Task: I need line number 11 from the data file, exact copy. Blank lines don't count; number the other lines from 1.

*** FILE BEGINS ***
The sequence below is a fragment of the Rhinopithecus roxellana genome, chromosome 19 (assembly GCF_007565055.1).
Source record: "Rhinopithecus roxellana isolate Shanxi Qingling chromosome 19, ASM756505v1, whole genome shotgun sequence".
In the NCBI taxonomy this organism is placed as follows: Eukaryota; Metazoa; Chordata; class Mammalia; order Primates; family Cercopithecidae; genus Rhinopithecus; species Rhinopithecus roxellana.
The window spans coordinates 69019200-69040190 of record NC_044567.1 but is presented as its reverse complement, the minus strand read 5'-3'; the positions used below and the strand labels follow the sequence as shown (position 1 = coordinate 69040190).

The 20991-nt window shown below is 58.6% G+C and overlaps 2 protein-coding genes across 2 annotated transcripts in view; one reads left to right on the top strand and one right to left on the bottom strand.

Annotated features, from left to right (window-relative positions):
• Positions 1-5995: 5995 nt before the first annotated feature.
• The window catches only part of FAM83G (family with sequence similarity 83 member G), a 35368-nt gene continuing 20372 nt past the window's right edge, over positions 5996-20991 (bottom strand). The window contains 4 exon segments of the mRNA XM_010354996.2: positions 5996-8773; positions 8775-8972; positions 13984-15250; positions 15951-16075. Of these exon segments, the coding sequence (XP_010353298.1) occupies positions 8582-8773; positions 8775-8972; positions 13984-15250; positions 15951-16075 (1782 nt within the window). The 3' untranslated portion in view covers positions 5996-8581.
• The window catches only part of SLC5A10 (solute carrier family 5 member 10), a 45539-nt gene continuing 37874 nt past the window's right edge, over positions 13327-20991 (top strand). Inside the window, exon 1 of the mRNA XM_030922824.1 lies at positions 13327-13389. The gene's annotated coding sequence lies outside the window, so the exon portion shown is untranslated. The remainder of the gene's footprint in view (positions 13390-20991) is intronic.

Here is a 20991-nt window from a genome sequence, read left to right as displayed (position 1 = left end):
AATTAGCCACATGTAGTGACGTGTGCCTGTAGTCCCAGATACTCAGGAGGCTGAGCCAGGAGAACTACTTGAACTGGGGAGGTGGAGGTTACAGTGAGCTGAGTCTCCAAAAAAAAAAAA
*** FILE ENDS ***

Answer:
AATTAGCCACATGTAGTGACGTGTGCCTGTAGTCCCAGATACTCAGGAGGCTGAGCCAGGAGAACTACTTGAACTGGGGAGGTGGAGGTTACAGTGAGCTGAGTCTCCAAAAAAAAAAAA